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Presentation Resources 🔗
- Blog Post: Situational Leadership
- Blog Post: Competitive Advantage
- Blog Post: Core Competency
- Blog Post: Business Process Management
Situational Leadership 🔗
The Situational Leadership Model posits that there are four different styles of leadership.
- Directing - provide close, detailed supervision with clear instructions and expectations.
- Coaching - focus on getting buy-in from the team on explaining why decisions are made the way they are.
- Supporting - shift decision-making ownership to the team and facilitate discussion amongst the team to reach decisions and provide encouragement.
- Delegating - focus on overall vision, trusting the team with autonomy on day-to-day decision-making.
A leader must be able to exhibit all of these styles. Otherwise, they’ll only be effective in very specific scenarios with a very specific group of people at a given time. In order to determine which style to use at a given time, consider how much relationship and task behavior is required by the individual or team at the moment.
Consider this model when you’re in a position of leadership, or to identify what type of leadership you or your team would benefit from at the moment. Sprint planning exercises are an opportunity to understand how different leadership styles can benefit different people on a specific task.
Competitive Advantage 🔗
A firm’s competitive advantage is the attributes that allow it to flourish against competitors. There are three general competitive strategies:
Core Competency 🔗
A firm’s core competencies are the very specific set of qualities or characteristics that drive success. A core competency must meet all of the following criteria:
- Provides access to various markets.
- Contributes to perceived customer benefit.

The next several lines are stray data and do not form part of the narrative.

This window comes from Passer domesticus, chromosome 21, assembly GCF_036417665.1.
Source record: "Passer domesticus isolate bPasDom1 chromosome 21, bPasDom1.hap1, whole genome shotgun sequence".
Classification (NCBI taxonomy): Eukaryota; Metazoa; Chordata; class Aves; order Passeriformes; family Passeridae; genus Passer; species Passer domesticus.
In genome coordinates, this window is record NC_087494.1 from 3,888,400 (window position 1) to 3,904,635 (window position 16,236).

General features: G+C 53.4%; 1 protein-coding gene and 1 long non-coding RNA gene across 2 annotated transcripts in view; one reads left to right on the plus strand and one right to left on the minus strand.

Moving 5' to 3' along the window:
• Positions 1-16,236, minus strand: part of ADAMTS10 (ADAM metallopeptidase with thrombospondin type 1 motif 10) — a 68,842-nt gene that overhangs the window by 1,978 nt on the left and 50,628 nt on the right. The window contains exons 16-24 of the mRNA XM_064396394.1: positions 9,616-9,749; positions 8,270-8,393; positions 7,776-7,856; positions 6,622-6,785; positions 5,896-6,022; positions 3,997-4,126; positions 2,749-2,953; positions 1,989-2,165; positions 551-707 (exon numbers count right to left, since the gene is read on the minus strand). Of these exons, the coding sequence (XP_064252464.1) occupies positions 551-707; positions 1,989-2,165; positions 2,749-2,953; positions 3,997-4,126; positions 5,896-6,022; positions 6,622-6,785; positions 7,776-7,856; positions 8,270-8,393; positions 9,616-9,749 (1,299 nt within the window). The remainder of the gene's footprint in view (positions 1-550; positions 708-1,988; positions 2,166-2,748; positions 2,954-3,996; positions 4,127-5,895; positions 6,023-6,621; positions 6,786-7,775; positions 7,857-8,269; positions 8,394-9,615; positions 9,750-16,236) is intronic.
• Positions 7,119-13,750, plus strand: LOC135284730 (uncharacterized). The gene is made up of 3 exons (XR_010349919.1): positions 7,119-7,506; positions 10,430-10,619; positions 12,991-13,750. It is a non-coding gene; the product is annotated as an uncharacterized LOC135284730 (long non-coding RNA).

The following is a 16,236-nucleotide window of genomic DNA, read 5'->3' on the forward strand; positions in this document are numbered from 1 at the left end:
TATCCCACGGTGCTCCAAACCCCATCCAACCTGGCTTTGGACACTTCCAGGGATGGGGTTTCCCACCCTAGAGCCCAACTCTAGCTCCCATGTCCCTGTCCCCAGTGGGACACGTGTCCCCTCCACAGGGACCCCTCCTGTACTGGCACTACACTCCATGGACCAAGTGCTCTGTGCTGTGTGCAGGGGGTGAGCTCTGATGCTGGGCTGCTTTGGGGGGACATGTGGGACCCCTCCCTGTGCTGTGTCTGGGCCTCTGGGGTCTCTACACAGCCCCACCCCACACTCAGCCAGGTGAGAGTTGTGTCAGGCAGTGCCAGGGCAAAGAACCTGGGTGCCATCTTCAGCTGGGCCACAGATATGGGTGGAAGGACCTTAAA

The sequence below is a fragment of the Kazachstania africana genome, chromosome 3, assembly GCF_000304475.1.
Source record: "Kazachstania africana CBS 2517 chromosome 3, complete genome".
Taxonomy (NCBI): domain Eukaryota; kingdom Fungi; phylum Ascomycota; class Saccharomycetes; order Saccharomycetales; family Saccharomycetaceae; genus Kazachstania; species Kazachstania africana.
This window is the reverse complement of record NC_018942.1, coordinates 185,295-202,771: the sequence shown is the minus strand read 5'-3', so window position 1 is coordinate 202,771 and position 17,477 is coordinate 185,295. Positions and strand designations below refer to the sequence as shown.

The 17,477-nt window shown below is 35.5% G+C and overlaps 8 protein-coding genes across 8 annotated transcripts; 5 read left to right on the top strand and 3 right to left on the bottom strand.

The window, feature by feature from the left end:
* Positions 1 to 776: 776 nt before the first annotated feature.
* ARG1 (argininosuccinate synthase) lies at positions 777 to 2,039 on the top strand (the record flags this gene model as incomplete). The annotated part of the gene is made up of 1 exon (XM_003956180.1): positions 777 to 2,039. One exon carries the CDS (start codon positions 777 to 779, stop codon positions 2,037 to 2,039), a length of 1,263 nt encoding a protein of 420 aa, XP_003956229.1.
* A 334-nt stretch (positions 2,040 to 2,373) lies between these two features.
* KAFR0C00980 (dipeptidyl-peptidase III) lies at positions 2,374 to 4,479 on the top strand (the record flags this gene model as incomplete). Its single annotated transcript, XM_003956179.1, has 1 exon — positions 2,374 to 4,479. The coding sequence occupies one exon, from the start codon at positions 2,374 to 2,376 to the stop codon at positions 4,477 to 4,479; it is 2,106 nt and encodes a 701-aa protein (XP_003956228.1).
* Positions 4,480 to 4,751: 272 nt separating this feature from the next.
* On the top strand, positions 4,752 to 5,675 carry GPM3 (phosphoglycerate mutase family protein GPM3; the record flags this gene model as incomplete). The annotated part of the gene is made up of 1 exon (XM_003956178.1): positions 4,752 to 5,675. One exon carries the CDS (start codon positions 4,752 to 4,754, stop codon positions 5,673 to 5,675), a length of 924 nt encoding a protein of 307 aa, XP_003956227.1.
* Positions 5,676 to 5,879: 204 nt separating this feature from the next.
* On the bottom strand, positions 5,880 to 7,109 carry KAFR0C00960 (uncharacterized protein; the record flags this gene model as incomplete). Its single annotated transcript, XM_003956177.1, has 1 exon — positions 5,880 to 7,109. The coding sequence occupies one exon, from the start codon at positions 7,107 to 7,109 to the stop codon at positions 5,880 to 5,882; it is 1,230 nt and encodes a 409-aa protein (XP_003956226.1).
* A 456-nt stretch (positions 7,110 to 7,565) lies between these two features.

- Difficult for competitors to imitate.
Identification of core competencies can aid in more quickly answering your next build vs. buy vs. borrow conundrum when building out a feature.
Business Process Management 🔗
Dr. Thomas Davenport defines a process as:
a structured, measured set of activities designed to produce a specific output.
The Association of Business Process Management states that Business Process Management
enables an enterprise to align its business processes to its business strategy.
Managing and delivering iterative improvements of a business process involves following these cyclical steps:
- Design - document the existing process and propose an improved future state.
- Model - perform “what if” analysis to subject different theoretical constraints to the proposed future state.
- Execute - in an automated or manual fashion, roll out the future state to a small group.
- Monitor - track and report on key performance indicators (KPIs) to observe the impact of the change.
- Optimize - identify current bottlenecks and feed that in to future design iterations.
Business Process Reengineering 🔗
Reengineering is the big rewrite of processes. The process is reimagined from the ground-up, ensuring that each step in the flow directly contributes to the intended goal and adds value.
Much of our work as software developers involves managing processes. Whether we’re optimizing our individual developer workflow, or automating business processes, we can follow the same methodical approach to know if we’ve succeeded in improving stakeholders’ well-being.
Ensure that the ultimate focus is not purely on solving the optimization problem - consider the impact and consequences of the work being delivered for users of the system and those otherwise impacted by the decisions made by the system.
Dr. Hammer, credited with introducing the concept of Business Process Reengineering, later stated that,
I was reflecting my engineering background and was insufficiently appreciative of the human dimension.
Dr. Davenport, who provided our definition of a process above, also remarked,
The rock that reengineering has foundered on is simple: people.
Consider the consequences of our work. Not only for the team building the system, or using the system, or that uses its output. Consider the impact on systems and individuals who are affected by the decisions your system makes who don’t even know your system exists.
Extra Credit Reading 🔗
- Getting To Yes: This is a seminal read on negotiation tactics. If you’ve heard of BATNA, best alternative to a negotiated agreement, this is where that comes from.
- Reengineering the Corporation: Our coursework introduces the topic of Business Process Reengineering. If you’d like to dig in further, this is the book to pick up.
- Blue Ocean Strategy: If you’re interested in how to explore different strategies for a successful business, I recommend reading this.
- Good to Great: This is a fascinating dissection of the characteristics and qualities that define successful companies over the long-term.
- Essentials of Business Communication: I’m only familiar with the 7th edition of this textbook, but it’s a reference I continue to use today when I need to structure a certain kind of written business report or communication.